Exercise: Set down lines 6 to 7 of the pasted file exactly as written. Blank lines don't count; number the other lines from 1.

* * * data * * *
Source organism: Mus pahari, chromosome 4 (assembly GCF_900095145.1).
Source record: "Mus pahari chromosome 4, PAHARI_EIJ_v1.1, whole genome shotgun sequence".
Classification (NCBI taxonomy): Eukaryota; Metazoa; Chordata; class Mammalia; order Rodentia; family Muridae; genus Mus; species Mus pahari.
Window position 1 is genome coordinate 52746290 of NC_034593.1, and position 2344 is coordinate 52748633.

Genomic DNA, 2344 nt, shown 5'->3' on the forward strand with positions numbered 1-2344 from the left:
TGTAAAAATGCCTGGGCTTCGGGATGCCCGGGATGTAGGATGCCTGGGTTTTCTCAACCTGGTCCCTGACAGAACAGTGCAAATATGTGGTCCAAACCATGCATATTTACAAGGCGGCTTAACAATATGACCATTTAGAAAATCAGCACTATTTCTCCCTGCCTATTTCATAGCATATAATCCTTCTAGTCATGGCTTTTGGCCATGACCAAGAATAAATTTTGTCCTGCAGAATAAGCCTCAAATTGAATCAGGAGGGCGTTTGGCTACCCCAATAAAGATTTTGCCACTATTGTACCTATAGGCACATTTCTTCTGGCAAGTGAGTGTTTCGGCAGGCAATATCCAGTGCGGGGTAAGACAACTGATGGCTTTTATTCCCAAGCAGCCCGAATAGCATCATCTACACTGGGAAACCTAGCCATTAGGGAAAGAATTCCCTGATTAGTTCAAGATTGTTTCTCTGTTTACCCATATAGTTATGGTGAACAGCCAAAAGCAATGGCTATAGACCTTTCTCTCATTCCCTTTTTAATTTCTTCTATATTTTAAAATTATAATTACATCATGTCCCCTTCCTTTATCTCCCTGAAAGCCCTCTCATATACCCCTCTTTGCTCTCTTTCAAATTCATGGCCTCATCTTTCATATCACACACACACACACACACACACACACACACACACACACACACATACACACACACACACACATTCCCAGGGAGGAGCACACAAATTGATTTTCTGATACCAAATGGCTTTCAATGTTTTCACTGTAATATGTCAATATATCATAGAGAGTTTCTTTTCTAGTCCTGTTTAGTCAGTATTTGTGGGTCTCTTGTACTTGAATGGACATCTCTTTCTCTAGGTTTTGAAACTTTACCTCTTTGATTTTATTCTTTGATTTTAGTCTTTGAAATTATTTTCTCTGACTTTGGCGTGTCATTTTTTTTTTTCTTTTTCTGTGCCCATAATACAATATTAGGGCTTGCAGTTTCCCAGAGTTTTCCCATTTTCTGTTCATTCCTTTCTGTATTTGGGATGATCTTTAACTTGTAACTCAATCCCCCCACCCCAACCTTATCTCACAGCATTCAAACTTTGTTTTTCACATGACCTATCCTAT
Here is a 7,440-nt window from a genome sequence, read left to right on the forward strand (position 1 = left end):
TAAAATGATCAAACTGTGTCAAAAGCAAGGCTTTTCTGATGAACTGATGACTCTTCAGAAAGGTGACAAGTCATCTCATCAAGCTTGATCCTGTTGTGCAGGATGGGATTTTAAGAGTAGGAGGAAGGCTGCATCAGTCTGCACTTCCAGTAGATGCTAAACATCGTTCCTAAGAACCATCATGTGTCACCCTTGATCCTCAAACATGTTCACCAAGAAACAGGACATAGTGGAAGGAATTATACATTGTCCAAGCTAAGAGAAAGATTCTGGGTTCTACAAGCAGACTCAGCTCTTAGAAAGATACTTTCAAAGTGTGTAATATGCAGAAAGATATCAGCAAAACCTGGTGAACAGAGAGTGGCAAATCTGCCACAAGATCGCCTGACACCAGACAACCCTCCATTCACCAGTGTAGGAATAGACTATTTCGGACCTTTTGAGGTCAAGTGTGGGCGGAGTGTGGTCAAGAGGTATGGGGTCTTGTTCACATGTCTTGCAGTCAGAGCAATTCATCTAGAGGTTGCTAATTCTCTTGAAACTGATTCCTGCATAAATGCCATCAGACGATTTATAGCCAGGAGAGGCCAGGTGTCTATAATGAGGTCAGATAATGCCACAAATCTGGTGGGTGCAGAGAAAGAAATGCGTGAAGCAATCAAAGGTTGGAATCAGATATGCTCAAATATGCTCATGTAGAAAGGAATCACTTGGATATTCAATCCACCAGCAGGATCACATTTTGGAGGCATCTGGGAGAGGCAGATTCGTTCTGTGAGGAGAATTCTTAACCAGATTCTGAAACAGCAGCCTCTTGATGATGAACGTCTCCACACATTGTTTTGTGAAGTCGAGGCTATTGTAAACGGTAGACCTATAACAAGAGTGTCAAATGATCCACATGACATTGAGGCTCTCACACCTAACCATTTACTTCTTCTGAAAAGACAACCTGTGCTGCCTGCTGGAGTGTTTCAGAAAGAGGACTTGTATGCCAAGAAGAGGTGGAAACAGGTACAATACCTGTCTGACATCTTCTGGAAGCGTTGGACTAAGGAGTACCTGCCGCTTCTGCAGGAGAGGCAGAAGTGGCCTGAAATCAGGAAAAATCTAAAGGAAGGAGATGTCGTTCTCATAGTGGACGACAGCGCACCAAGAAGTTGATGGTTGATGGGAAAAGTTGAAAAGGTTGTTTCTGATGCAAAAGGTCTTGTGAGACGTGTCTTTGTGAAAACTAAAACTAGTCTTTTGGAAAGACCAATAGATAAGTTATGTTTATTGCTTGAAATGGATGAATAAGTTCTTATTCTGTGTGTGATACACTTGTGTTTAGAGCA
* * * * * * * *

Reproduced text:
TGTAAAAATGCCTGGGCTTCGGGATGCCCGGGATGTAGGATGCCTGGGTTTTCTCAACCTGGTCCCTGACAGAACAGTGCAAATATGTGGTCCAAACCATGCATATTTACAAGGCGGCTTAACAATATGACCATTTAGAAAATCAGCACTATTTCTCCCTGCCTATTTCATAGCATATAATCCTTCTAGTCATGGCTTTTGGCCATGACCAAGAATAAATTTTGTCCTGCAGAATAAGCCTCAAATTGAATCAGGAGGGCGTTTGGCTACCCCAATAAAGATTTTGCCACTATTGTACCTATAGGCACATTTCTTCTGGCAAGTGAGTGTTTCGGCAGGCAATATCCAGTGCGGGGTAAGACAACTGATGGCTTTTATTCCCAAGCAGCCCGAATAGCATCATCTACACTGGGAAACCTAGCCATTAGGGAAAGAATTCCCTGATTAGTTCAAGATTGTTTCTCTGTTTACCCATATAGTTATGGTGAACAGCCAAAAGCAATGGCTATAGACCTTTCTCTCATTCCCTTTTTAATTTCTTCTATATTTTAAAATTATAATTACATCATGTCCCCTTCCTTTATCTCCCTGAAAGCCCTCTCATATACCCCTCTTTGCTCTCTTTCAAATTCATGGCCTCATCTTTCATATCACACACACACACACACACACACACACACACACACACACACACATACACACACACACACACATTCCCAGGGAGGAGCACACAAATTGATTTTCTGATACCAAATGGCTTTCAATGTTTTCACTGTAATATGTCAATATATCATAGAGAGTTTCTTTTCTAGTCCTGTTTAGTCAGTATTTGTGGGTCTCTTGTACTTGAATGGACATCTCTTTCTCTAGGTTTTGAAACTTTACCTCTTTGATTTTATTCTTTGATTTTAGTCTTTGAAATTATTTTCTCTGACTTTGGCGTGTCATTTTTTTTTTTCTTTTTCTGTGCCCATAATACAATATTAGGGCTTGCAGTTTCCCAGAGTTTTCCCATTTTCTGTTCATTCCTTTCTGTATTTGGGATGATCTTTAACTTGTAACTCAATCCCCCCACCCCAACCTTATCTCACAGCATTCAAACTTTGTTTTTCACATGACCTATCCTAT
Here is a 7,440-nt window from a genome sequence, read left to right on the forward strand (position 1 = left end):